Adam S. Olsen- Washington, D.C.
January 31, 2023

The House convened at 10:00 A.M. and will meet for legislative business at 12:00 P.M.  The House is expected to consider H.R. 497  – Freedom for Health Care Workers Act which would end the federal COVID-19 vaccination requirement for staff members working at health care facilities that participate in Medicare and Medicaid and also H.R. 382  – Pandemic is Over Act that would end the U.S. COVID-19 public health emergency.

The Senate convened at 10 A.M. and will recess from 12:30 P.M. to 2:15 P.M. for the GOP caucus meeting.  Democrats will have their caucus meeting on Wednesday.  No roll call votes are expected today.  The Senate remains at somewhat of a standstill as Republicans have not yet finalized their committee assignments.  Senate Democrats locked in their committee rosters last week and the Senate is expected to approve resolutions organizing committees as early as Wednesday and Republicans are expected to vote to finalize ranking members this week.

As House Speaker Kevin McCarthy (R-California) prepares to meet tomorrow with President Joe Biden on the debt ceiling, nearly half of the Senate Republican Conference has signed on to a letter to President Biden warning they will not vote for any bill to raise the nation’s debt limit unless it’s connected to spending cuts to address the nation’s $31 trillion debt.  The letter, led by conservative Senators Mike Lee (R-Utah) and Ted Budd (R-North Carolina), says it is the policy of the Republican conference that any increase in the debt ceiling must be accompanied by cuts in federal spending or “meaningful structural reform in spending.”  President Biden will ask Speaker McCarthy on Wednesday for details on what budget cuts his party is demanding in order to raise the federal debt limit and for assurances that Mr. McCarthy will not accept an economically debilitating government default, White House officials said.  The demands, outlined in a memo that the White House released on Tuesday, are an attempt by Mr. Biden to force Republicans to engage in a debate over taxes, spending and debt on terms that are more favorable to the president than to newly empowered conservatives on Capitol Hill.  Mr. Biden is seeking to force Mr. McCarthy to specify which programs he would cut — a list that most likely includes some spending that is popular with the public — and to calculate how much Republicans would add to the debt with additional tax cuts.  In the memo, Brian Deese, the director of the National Economic Council, and Shalanda Young, the director of the Office of Management and Budget, said the president would release his annual budget on March 9 and asked when Mr. McCarthy would do the same.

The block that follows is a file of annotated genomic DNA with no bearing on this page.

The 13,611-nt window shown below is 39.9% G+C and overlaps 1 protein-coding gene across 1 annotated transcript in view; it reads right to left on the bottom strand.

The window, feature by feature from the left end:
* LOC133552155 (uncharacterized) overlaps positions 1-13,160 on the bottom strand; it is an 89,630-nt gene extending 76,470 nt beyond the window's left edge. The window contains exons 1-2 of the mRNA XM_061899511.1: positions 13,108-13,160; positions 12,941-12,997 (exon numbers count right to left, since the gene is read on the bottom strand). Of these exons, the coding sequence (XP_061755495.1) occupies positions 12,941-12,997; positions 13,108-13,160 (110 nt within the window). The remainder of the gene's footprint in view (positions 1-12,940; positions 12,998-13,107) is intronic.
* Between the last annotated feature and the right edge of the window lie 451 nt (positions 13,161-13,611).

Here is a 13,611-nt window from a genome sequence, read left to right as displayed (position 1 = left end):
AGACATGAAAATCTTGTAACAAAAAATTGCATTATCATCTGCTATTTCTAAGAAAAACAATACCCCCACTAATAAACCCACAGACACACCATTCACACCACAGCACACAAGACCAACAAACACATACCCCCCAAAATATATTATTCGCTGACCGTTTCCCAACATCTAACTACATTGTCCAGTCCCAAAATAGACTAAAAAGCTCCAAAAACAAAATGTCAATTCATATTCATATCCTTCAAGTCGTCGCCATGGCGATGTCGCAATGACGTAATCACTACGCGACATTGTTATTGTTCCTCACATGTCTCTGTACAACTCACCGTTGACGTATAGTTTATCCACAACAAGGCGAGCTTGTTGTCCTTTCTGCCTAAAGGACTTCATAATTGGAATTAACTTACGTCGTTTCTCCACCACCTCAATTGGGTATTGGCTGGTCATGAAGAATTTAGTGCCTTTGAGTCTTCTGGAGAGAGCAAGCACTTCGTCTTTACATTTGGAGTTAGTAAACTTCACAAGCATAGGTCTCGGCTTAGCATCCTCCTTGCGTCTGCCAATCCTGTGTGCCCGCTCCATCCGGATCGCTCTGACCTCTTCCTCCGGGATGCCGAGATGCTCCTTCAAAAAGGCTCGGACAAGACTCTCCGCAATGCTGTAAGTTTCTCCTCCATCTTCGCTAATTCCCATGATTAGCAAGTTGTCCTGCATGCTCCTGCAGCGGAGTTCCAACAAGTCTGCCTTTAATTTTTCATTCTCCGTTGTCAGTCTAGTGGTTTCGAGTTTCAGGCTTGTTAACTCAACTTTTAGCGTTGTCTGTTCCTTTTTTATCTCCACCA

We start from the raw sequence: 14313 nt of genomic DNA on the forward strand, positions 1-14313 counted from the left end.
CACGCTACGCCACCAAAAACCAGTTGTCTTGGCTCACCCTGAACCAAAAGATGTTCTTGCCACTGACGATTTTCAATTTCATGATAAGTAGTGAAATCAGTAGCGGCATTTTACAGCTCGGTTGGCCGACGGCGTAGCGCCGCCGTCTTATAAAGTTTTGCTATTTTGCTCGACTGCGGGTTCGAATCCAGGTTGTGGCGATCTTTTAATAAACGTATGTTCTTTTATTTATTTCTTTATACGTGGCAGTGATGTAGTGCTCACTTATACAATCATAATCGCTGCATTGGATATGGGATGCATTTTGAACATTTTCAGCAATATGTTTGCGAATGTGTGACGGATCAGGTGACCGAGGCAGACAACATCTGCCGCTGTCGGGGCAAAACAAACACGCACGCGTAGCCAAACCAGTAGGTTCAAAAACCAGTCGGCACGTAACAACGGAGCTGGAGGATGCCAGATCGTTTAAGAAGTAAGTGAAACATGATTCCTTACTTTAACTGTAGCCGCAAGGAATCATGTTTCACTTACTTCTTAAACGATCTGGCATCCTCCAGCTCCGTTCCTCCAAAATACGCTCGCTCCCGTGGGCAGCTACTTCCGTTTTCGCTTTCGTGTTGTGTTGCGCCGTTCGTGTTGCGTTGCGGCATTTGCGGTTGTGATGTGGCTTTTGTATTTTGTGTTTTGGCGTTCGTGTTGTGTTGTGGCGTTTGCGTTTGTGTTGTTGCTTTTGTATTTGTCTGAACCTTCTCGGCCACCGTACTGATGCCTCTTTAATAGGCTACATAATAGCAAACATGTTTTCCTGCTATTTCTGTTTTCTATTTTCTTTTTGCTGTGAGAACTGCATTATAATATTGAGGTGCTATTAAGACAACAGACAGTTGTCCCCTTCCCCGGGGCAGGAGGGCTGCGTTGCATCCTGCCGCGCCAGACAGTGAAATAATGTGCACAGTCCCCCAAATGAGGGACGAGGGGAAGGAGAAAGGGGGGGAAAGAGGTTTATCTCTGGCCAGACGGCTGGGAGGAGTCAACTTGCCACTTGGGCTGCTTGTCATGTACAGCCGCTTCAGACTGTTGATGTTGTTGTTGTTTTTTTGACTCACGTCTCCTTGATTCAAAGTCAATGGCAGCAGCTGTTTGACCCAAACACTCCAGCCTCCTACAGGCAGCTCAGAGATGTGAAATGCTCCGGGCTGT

Adam S. Olsen, Washington, D.C.